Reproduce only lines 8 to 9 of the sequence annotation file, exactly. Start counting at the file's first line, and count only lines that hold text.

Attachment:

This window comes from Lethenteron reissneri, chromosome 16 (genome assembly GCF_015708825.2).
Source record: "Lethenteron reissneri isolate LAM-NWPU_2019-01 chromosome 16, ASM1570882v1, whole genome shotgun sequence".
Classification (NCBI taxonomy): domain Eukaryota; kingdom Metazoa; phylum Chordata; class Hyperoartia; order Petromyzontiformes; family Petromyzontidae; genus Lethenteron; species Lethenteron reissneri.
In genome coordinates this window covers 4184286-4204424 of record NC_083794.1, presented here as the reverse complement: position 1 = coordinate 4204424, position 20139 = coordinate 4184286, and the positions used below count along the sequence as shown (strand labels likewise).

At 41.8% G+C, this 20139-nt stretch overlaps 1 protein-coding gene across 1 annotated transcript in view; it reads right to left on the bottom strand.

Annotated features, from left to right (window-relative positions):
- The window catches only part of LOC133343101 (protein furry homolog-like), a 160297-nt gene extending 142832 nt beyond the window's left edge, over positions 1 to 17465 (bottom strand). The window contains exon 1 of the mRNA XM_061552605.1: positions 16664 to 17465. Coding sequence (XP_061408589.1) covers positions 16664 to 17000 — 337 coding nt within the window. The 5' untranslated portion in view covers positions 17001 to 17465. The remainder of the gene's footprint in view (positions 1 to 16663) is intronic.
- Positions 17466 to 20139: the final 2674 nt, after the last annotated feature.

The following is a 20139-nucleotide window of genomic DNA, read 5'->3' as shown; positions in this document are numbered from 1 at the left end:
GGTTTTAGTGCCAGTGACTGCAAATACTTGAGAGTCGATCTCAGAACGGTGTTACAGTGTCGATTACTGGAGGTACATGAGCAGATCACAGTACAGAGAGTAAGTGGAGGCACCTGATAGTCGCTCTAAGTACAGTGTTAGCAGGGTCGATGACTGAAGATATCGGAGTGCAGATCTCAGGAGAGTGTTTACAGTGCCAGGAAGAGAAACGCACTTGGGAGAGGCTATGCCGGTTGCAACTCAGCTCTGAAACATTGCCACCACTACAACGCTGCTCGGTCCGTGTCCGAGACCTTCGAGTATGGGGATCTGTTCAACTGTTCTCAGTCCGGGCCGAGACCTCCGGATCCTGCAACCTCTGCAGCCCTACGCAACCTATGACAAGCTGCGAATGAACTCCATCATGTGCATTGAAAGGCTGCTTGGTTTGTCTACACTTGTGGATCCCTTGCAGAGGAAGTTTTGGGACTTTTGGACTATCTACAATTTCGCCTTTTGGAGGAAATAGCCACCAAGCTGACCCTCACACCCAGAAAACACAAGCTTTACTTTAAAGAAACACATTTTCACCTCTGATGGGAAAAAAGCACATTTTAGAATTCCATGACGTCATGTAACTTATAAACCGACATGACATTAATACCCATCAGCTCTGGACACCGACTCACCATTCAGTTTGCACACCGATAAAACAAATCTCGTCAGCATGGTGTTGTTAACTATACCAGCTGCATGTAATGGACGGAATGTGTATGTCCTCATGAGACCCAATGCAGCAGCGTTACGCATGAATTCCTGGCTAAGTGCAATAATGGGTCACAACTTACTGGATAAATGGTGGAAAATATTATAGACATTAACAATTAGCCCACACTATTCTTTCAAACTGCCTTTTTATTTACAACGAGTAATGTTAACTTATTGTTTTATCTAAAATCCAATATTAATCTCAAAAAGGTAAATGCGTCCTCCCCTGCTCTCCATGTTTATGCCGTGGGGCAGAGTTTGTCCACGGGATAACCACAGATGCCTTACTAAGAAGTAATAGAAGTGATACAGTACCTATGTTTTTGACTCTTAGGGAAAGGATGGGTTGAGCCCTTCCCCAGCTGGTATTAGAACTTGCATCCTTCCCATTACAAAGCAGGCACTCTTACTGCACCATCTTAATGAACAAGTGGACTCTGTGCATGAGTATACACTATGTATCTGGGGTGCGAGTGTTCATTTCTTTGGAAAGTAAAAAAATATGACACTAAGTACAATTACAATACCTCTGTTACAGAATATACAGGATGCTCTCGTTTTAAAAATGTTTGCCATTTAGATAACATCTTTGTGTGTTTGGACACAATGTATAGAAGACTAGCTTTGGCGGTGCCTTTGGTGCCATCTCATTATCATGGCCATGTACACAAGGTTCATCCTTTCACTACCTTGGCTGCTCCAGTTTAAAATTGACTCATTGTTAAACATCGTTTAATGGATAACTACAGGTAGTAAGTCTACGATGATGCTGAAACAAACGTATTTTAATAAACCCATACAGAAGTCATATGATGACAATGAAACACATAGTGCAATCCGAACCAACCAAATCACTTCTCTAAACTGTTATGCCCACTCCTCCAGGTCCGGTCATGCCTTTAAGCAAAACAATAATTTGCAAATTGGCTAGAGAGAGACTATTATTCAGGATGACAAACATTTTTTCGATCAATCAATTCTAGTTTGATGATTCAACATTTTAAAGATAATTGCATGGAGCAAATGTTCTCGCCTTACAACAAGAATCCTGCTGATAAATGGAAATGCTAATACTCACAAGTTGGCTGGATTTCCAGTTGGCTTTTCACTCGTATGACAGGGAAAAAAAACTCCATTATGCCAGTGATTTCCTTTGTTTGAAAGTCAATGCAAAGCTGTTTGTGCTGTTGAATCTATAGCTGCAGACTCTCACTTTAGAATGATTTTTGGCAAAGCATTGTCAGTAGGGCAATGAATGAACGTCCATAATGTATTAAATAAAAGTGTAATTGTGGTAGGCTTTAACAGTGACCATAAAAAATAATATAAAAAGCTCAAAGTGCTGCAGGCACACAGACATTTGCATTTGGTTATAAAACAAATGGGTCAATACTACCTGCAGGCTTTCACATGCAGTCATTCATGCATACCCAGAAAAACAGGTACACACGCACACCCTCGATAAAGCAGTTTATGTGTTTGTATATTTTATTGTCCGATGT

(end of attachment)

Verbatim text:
- Positions 17466 to 20139: the final 2674 nt, after the last annotated feature.

The following is a 20139-nucleotide window of genomic DNA, read 5'->3' as shown; positions in this document are numbered from 1 at the left end: